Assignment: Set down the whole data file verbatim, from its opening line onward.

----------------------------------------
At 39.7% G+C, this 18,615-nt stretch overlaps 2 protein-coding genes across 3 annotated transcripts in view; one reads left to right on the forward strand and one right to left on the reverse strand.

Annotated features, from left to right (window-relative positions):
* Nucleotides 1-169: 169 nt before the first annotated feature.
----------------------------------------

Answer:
At 39.7% G+C, this 18,615-nt stretch overlaps 2 protein-coding genes across 3 annotated transcripts in view; one reads left to right on the forward strand and one right to left on the reverse strand.

Annotated features, from left to right (window-relative positions):
* Nucleotides 1-169: 169 nt before the first annotated feature.